WASHINGTON — Monuments honoring some of America’s greatest leaders will be closed if the current leaders cannot agree on funding the government.
For some World War II veterans, that could mean the cancellation of a special trip to see the memorial honoring their service.
In the event of a government shutdown, monuments and memorials on the National Mall will be closed and barricaded. Fountains will be turned off, trash pick up will stop and bathrooms will be locked.
“We’re pre-staging in case there is a shutdown,” says Carol Johnson, a spokesperson with the National Park Service.
“We’ve got some signage out that we’re readying to turn on to let people know that the mall will be closed,” she says.
Barricades have already been positioned near the memorials. They’ll be moved into place Tuesday morning if Congress doesn’t prevent a shutdown.
Additionally, Jefferson and Madison Drives would be closed. The Tidal Basin parking lot would be shut.
“It will be very difficult to access the mall, and, in fact, it will be legally closed,” Johnson says.
Such a closure would be inconvenient for tourists. But a scheduled honor flight of veterans from Mississippi could lead to broader disgust.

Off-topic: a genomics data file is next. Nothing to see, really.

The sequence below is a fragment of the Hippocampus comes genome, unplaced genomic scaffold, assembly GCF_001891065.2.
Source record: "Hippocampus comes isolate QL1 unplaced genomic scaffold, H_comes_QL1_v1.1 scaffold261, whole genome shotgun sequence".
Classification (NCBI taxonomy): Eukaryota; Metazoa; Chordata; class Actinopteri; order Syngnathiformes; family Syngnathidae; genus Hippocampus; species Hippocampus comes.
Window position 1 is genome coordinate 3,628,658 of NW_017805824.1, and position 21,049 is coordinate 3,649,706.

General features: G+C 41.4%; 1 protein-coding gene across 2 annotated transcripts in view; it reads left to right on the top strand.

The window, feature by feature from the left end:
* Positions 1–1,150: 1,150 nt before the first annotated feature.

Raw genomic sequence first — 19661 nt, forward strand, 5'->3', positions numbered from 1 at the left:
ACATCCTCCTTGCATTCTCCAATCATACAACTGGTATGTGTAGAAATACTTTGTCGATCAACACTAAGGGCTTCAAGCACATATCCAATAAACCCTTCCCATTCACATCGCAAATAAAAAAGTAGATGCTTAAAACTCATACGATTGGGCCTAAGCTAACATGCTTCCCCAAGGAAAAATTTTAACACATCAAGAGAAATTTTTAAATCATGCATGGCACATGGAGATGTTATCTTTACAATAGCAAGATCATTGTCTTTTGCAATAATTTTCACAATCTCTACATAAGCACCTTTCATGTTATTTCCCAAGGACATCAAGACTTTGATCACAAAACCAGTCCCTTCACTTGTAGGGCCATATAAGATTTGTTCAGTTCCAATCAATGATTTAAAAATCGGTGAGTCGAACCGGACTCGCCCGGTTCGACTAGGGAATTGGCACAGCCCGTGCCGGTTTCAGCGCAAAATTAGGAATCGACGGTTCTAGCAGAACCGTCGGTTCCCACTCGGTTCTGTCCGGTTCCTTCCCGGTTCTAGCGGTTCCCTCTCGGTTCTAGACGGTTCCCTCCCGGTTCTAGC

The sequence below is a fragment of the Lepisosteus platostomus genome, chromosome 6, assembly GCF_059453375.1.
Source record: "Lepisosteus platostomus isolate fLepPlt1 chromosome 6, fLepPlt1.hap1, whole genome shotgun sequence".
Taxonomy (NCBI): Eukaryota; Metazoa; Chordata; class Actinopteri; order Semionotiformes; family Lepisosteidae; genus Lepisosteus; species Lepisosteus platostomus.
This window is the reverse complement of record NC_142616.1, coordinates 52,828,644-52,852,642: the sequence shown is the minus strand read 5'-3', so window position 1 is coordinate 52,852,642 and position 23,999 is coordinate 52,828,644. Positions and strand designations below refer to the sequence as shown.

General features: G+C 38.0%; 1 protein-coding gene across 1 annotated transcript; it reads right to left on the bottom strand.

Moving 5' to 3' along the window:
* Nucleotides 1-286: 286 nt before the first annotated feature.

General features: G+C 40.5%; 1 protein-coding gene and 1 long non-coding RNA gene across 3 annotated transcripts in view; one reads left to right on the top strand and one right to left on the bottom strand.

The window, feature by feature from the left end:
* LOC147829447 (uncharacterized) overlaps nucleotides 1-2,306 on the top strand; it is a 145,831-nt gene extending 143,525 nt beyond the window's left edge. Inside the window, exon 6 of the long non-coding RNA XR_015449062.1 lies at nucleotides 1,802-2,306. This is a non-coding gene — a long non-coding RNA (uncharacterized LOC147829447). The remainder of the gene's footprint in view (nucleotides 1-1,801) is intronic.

A group of about 200 has a permit to visit the World War II Memorial on Tuesday. Now, that visit depends entirely on the government staying open.
“We are letting people know right now that in the case of a shutdown, those permitted events will be canceled,” Johnson says. “This is one of those.”
She expressed a particular sympathy for these veterans whose trip is in jeopardy.
“This is one of our favorite things on the mall, as we love having honor flights come,” she says. “This is really disappointing to us, and we know it’s very disappointing to them.”
A shutdown would also halt trash pick up on the mall and uptown parks. The 45 fountains throughout the National Mall and memorial parks would be turned off.
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